Testicular Cancer

Side effects of hormone treatment

Most men who have lost one testicle due to cancer do not need testosterone replacement. When one testicle has been surgically removed the other one produces extra hormones to compensate for what is lost. However, there are rare situations when men are advised to have male hormone replacement therapy (HRT) (see 'Hormone treatment').

Testosterone replacement (male HRT) can be given by mouth, injected into a muscle, implanted as pellets under the skin of the lower abdomen, given via patches on the scrotum or elsewhere on the body, or as a gel. Each method has advantages and disadvantages, and the pros and cons should be discussed with the doctor.

These drugs have many possible side effects, including headaches, nausea, bleeding in the gut, prostate problems, acne, erections that happen too often or last too long, depression and anxiety. The patches can cause local irritation and allergic reactions. Some of these side effects are more common than others.

Three men, who were all having HRT at the time of the interview, thought the drugs they were taking were helpful (see 'Hormone treatment'). 

One man, who had been taking HRT tablets for a short while, mentioned no unpleasant side effects at all. However, the other two men who recommended HRT had experienced side effects at some time. 

One, who was having HRT intramuscularly, said that his doctors had given him a long list of possible side effects. However, he only had a few minor problems when he first started having the injections. During the first month he thought he was a bit spottier than usual, and his penis felt a bit numb. He also had 'sporadic' erections more frequently than usual. After the first month he was fine.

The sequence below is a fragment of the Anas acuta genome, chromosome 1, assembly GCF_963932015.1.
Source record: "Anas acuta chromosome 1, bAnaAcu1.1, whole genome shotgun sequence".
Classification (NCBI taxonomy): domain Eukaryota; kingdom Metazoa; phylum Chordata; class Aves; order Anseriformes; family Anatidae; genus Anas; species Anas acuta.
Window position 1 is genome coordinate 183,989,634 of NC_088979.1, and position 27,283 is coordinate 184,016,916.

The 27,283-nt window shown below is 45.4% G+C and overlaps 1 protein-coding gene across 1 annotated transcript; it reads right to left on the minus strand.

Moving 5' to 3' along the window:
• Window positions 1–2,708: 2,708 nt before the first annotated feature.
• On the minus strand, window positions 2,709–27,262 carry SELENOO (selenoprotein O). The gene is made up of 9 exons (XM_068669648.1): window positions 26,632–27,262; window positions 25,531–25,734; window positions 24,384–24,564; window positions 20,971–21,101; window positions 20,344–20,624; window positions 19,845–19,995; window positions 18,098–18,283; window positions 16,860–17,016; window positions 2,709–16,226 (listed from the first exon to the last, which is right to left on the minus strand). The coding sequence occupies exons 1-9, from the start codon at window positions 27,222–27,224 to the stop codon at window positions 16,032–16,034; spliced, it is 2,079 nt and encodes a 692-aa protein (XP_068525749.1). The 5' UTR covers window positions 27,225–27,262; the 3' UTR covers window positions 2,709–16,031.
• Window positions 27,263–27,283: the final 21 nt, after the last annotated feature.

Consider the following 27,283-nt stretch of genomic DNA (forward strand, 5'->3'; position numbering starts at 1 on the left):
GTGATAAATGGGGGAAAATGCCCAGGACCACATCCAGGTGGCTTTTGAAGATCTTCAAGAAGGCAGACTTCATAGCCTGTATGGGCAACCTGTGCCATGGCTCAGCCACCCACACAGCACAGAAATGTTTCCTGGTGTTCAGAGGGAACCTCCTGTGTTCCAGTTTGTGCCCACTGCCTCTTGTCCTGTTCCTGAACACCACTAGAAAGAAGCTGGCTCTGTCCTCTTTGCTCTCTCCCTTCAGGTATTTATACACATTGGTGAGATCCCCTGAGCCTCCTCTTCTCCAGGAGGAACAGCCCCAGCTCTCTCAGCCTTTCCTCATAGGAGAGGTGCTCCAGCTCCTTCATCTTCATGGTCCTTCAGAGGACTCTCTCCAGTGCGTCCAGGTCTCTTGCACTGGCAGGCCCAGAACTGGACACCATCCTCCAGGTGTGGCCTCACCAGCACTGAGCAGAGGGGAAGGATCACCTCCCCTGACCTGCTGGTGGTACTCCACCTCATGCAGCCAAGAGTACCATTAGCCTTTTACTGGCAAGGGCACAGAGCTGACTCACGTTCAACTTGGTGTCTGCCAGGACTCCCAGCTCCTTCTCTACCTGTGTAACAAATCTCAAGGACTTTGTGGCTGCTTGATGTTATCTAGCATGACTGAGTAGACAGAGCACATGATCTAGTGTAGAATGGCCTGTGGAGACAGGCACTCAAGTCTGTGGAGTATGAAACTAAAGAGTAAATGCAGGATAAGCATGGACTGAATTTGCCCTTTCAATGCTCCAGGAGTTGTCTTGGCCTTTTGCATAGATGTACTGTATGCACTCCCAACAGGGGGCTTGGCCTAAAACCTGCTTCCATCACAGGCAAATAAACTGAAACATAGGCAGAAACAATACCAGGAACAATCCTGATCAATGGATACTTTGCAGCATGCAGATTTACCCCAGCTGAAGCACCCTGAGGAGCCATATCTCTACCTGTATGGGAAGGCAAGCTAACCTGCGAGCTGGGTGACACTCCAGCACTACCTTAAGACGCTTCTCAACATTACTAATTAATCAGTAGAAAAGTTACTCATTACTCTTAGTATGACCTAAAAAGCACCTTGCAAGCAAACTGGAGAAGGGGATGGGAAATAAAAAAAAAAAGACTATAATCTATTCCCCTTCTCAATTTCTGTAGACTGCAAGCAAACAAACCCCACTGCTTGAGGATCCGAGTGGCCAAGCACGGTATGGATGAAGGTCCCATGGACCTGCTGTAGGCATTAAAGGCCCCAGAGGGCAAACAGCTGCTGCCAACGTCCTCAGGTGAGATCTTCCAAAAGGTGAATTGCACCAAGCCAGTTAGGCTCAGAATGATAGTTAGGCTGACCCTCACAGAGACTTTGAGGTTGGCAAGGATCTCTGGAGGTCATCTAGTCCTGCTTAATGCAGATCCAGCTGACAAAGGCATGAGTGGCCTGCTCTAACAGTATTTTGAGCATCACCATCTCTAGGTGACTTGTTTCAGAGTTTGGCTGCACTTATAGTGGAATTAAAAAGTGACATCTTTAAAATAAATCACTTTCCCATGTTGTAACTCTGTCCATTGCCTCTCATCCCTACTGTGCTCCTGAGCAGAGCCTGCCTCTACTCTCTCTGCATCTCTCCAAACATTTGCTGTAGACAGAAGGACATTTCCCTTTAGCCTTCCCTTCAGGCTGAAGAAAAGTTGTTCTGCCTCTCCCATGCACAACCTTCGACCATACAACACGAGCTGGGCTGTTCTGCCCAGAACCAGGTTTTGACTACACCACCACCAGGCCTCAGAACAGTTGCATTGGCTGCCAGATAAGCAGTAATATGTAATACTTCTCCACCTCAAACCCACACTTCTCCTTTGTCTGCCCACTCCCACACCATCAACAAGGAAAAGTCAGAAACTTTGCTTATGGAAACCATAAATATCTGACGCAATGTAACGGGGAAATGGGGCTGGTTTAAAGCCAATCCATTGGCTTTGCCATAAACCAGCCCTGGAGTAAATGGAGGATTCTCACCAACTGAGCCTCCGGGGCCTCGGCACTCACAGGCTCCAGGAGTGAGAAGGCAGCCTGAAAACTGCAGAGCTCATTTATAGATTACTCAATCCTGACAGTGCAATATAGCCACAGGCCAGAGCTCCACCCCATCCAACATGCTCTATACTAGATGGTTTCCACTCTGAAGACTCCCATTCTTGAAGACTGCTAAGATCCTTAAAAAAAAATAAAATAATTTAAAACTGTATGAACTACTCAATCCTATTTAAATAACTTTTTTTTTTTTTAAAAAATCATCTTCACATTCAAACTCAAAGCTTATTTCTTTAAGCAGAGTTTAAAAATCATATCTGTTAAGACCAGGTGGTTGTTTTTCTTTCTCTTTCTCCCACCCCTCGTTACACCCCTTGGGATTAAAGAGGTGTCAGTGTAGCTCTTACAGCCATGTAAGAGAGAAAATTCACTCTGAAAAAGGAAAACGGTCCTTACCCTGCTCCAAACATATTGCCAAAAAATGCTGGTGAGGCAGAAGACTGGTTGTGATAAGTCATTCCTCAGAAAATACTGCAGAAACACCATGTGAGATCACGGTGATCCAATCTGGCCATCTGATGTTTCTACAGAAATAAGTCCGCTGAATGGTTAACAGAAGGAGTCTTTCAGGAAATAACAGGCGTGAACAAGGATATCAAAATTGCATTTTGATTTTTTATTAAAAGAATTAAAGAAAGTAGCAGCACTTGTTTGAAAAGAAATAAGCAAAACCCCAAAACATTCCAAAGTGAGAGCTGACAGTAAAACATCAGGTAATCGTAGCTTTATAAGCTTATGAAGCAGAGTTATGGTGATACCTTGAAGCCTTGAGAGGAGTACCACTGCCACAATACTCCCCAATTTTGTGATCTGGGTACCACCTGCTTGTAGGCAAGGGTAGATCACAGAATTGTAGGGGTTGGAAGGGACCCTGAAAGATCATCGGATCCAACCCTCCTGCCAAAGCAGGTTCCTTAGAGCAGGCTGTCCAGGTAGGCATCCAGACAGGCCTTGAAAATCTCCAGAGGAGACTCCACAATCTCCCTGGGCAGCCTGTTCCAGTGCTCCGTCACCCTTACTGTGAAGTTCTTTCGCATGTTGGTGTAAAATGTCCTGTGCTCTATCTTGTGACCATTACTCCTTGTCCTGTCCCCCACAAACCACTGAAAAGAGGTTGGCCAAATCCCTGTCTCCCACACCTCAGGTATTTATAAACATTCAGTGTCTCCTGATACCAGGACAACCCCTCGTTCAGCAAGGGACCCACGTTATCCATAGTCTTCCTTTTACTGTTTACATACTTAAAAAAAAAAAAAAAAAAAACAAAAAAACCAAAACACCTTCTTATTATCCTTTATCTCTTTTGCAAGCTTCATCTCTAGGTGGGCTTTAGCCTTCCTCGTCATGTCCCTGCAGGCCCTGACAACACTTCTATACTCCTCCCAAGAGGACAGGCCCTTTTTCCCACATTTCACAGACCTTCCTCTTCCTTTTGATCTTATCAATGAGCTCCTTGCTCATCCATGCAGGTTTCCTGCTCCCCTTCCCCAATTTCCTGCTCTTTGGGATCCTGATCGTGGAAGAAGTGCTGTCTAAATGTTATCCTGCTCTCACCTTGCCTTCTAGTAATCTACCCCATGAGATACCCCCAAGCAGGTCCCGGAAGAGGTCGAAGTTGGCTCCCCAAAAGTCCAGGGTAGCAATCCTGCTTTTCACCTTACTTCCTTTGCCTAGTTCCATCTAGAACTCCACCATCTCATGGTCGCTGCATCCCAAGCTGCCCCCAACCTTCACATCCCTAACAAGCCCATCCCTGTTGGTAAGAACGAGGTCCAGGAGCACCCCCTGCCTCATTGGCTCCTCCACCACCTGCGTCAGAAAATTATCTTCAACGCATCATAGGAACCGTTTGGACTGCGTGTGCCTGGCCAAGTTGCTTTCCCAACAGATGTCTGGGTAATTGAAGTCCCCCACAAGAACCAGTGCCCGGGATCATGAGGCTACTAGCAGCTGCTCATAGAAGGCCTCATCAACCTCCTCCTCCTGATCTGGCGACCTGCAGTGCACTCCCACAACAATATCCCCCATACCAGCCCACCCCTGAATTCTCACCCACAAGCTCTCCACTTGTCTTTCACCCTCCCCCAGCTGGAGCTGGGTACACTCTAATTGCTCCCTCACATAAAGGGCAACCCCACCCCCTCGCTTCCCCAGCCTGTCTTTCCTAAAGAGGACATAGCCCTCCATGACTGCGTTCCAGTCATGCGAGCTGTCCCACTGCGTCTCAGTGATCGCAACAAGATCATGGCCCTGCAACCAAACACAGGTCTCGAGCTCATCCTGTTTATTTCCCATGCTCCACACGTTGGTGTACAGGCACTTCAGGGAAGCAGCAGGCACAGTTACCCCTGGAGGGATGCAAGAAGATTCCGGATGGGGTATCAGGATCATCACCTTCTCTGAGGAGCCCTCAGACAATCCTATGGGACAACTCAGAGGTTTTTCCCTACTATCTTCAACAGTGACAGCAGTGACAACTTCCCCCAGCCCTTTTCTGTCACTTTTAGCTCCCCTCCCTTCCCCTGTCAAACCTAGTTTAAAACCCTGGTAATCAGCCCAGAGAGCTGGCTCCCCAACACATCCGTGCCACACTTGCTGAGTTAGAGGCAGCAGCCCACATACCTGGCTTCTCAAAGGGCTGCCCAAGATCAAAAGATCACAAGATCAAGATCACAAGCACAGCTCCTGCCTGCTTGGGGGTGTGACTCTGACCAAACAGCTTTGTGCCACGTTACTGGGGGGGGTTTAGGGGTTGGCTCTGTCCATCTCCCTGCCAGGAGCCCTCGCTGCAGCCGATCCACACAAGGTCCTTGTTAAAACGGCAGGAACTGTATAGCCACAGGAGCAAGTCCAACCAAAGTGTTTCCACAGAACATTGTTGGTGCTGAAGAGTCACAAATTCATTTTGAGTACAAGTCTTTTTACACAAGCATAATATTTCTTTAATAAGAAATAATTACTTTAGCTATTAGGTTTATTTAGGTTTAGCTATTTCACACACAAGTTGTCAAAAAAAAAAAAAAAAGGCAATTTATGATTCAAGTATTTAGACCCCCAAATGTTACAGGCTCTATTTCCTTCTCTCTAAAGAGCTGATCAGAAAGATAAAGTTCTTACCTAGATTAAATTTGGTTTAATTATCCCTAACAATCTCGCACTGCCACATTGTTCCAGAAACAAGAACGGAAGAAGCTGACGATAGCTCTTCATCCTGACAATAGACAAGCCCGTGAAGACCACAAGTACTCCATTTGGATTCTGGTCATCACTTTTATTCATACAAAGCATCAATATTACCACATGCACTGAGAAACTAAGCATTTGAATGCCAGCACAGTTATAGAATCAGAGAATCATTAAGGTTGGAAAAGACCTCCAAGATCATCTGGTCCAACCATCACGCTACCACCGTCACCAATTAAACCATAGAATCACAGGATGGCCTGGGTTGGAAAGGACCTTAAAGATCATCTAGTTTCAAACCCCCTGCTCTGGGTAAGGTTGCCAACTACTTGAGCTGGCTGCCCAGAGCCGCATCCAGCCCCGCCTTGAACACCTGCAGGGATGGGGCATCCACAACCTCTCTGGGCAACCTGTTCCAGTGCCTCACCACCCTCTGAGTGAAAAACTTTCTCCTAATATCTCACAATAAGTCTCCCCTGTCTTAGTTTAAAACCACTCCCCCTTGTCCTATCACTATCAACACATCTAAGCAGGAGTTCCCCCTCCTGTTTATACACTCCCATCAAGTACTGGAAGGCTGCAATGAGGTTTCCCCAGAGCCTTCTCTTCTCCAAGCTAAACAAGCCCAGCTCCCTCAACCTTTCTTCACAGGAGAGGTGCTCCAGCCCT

The other man had tried a number of types of HRT. He first tried hormone tablets, but they had made him 'violently sick'. He then tried a form of HRT that is given as a patch applied to the skin. However, his testosterone levels remained so low they couldn't be measured. He also found that the patches didn't suit him because they didn't stick to his hairy skin - this may explain their failure.

Next this man tried a form of HRT that was inserted under the skin, deep into his thigh, as a pellet. The pellets were inserted with a local anaesthetic. However, after three or four weeks his body rejected the pellets and he had a wound infection for two or three weeks afterwards. Next he tried an injection of an oily, thick 'substance', which was injected slowly into his thigh. After a while he found that the oily 'stuff' came to the surface, and again he developed a wound infection.

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Finally, he tried a drug called Virormone, which seemed to suit him (see 'Hormone treatment'). He injected this drug himself, using a self-injectable cannula, into his stomach. The procedure was easy and painless. However, the drug caused one serious complication, polycythaemia (over production of red blood cells), which made him feel quite ill.

One man interviewed here took HRT between 1982 and 1992, (when he was aged 32-42). He decided to stop because he was concerned about taking unnecessary chemicals, and because his body became 'bulkier' and his neck thicker.

Last reviewed December 2014.

Last updated December 2011.

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